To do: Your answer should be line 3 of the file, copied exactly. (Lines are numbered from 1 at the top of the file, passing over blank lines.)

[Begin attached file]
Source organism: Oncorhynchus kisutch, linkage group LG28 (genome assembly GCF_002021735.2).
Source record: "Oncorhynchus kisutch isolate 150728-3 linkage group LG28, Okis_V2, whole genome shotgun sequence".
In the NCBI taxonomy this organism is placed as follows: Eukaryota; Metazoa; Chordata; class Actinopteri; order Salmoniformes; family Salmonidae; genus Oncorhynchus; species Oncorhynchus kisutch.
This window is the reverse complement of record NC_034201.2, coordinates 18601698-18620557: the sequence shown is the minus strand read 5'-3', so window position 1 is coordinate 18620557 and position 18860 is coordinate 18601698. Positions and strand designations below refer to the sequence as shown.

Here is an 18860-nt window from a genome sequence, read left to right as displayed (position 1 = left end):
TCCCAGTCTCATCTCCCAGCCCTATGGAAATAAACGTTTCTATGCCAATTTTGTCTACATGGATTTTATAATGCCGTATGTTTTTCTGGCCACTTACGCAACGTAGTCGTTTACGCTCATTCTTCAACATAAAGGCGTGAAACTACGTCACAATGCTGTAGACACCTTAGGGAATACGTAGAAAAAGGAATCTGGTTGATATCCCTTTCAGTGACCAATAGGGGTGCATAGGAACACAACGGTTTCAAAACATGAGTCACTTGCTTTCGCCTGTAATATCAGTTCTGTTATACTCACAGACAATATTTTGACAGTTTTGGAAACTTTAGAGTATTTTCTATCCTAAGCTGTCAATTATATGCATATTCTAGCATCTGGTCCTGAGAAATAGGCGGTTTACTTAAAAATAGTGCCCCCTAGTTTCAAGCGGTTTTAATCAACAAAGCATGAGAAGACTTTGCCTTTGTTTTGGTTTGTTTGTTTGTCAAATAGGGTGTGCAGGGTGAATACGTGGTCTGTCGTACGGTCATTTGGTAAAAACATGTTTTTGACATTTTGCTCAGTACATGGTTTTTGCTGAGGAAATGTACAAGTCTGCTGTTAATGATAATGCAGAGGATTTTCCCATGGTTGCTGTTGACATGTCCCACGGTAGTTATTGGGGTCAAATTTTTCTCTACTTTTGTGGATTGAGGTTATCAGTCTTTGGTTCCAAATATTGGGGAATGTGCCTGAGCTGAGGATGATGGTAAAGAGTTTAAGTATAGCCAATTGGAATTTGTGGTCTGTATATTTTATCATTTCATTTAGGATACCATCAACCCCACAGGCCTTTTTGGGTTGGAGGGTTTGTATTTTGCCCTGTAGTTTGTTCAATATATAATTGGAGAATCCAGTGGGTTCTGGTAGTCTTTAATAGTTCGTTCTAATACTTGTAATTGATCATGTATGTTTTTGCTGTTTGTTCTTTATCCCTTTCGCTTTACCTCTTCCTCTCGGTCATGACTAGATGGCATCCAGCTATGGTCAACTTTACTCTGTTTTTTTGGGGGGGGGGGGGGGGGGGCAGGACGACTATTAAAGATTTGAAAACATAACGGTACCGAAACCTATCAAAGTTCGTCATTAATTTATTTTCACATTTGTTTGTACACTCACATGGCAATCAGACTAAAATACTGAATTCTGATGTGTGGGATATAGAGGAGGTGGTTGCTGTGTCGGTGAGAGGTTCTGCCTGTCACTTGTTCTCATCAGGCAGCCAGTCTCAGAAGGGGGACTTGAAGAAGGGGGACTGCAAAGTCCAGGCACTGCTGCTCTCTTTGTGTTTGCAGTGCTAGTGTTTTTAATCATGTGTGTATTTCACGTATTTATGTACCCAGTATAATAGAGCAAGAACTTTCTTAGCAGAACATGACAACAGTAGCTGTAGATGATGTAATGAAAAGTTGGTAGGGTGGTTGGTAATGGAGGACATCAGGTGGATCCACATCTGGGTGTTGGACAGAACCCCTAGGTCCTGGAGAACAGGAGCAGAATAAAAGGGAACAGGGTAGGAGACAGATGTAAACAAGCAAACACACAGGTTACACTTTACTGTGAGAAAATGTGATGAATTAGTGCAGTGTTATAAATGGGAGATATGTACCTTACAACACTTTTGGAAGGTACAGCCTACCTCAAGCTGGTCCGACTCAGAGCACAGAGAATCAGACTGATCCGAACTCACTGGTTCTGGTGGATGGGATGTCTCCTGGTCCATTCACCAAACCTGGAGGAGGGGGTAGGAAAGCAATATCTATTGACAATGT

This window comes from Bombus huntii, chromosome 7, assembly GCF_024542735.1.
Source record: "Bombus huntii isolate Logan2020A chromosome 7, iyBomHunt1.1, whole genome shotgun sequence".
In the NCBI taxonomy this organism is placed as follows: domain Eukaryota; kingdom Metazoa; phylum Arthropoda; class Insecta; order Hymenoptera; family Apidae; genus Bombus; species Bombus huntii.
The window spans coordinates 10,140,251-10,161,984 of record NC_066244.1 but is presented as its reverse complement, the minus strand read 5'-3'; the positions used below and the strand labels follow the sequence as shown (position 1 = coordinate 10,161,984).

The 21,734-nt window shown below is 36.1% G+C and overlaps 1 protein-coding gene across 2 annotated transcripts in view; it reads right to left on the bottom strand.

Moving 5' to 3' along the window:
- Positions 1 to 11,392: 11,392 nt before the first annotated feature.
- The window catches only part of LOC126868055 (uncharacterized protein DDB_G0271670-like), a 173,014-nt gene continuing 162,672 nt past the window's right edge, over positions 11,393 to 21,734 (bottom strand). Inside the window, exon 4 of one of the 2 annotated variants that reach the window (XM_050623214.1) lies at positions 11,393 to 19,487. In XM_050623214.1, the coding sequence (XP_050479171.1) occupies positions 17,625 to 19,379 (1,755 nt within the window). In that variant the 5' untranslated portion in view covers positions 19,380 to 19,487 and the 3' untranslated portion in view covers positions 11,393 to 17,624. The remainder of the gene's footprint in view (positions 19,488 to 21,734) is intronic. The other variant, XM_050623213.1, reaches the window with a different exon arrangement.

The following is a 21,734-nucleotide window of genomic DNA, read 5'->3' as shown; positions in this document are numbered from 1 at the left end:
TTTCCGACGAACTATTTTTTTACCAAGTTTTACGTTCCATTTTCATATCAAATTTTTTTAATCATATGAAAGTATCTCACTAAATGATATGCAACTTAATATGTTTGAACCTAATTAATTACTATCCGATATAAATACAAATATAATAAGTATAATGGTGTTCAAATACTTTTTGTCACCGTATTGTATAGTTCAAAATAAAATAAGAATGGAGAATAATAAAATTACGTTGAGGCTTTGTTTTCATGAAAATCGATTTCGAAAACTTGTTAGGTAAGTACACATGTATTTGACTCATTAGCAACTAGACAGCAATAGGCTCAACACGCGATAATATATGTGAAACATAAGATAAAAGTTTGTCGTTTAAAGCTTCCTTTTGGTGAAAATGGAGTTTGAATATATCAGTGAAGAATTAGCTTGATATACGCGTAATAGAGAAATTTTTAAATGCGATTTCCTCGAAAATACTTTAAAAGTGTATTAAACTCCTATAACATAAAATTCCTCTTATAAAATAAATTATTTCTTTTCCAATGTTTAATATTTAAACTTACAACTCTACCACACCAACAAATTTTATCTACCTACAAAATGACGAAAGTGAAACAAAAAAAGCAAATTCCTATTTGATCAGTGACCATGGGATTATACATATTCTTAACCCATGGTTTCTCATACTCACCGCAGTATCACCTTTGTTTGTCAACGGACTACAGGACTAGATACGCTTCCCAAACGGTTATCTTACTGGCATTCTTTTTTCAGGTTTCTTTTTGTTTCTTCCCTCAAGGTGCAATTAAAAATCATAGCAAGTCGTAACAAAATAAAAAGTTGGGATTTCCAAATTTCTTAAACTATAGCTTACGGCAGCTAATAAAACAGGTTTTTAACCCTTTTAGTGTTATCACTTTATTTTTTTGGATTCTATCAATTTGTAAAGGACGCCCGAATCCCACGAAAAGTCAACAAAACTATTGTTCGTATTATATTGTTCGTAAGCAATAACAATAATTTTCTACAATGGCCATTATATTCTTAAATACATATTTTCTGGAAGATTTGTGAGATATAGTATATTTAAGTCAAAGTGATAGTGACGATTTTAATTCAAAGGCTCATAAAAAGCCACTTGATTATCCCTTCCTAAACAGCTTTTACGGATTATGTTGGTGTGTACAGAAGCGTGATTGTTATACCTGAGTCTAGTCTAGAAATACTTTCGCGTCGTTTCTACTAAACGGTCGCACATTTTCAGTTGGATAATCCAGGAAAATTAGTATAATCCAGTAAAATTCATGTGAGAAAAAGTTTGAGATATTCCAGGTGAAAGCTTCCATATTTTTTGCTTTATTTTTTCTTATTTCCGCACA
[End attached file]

In the NCBI taxonomy this organism is placed as follows: Eukaryota; Metazoa; Chordata; class Actinopteri; order Salmoniformes; family Salmonidae; genus Oncorhynchus; species Oncorhynchus kisutch.